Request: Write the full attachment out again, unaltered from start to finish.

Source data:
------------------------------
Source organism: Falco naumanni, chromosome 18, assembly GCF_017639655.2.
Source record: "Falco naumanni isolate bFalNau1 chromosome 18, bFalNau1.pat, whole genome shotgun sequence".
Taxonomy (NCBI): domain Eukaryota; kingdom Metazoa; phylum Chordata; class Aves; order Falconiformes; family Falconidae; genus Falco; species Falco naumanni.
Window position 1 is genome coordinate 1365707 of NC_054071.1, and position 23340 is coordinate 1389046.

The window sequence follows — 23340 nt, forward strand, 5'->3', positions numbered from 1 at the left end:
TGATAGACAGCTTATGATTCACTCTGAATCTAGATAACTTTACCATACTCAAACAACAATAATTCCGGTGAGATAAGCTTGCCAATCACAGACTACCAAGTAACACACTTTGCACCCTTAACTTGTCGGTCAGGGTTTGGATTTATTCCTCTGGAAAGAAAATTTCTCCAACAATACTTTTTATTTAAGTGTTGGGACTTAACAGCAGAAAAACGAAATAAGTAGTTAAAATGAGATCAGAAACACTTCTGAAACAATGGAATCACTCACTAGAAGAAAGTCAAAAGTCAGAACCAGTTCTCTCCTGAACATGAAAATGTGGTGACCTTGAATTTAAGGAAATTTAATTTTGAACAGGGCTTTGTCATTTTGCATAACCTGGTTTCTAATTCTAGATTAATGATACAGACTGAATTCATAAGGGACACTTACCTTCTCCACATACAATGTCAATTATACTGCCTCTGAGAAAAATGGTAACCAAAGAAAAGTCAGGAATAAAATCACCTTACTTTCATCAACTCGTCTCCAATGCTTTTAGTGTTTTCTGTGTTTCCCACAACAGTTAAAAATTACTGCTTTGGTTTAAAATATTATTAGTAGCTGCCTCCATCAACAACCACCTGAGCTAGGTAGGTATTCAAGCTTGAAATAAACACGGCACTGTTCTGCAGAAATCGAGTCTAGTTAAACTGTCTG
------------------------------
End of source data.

Source organism: Falco naumanni, chromosome 18, assembly GCF_017639655.2.
Source record: "Falco naumanni isolate bFalNau1 chromosome 18, bFalNau1.pat, whole genome shotgun sequence".
Taxonomy (NCBI): domain Eukaryota; kingdom Metazoa; phylum Chordata; class Aves; order Falconiformes; family Falconidae; genus Falco; species Falco naumanni.
Window position 1 is genome coordinate 1365707 of NC_054071.1, and position 23340 is coordinate 1389046.

The window sequence follows — 23340 nt, forward strand, 5'->3', positions numbered from 1 at the left end:
TGATAGACAGCTTATGATTCACTCTGAATCTAGATAACTTTACCATACTCAAACAACAATAATTCCGGTGAGATAAGCTTGCCAATCACAGACTACCAAGTAACACACTTTGCACCCTTAACTTGTCGGTCAGGGTTTGGATTTATTCCTCTGGAAAGAAAATTTCTCCAACAATACTTTTTATTTAAGTGTTGGGACTTAACAGCAGAAAAACGAAATAAGTAGTTAAAATGAGATCAGAAACACTTCTGAAACAATGGAATCACTCACTAGAAGAAAGTCAAAAGTCAGAACCAGTTCTCTCCTGAACATGAAAATGTGGTGACCTTGAATTTAAGGAAATTTAATTTTGAACAGGGCTTTGTCATTTTGCATAACCTGGTTTCTAATTCTAGATTAATGATACAGACTGAATTCATAAGGGACACTTACCTTCTCCACATACAATGTCAATTATACTGCCTCTGAGAAAAATGGTAACCAAAGAAAAGTCAGGAATAAAATCACCTTACTTTCATCAACTCGTCTCCAATGCTTTTAGTGTTTTCTGTGTTTCCCACAACAGTTAAAAATTACTGCTTTGGTTTAAAATATTATTAGTAGCTGCCTCCATCAACAACCACCTGAGCTAGGTAGGTATTCAAGCTTGAAATAAACACGGCACTGTTCTGCAGAAATCGAGTCTAGTTAAACTGTCTG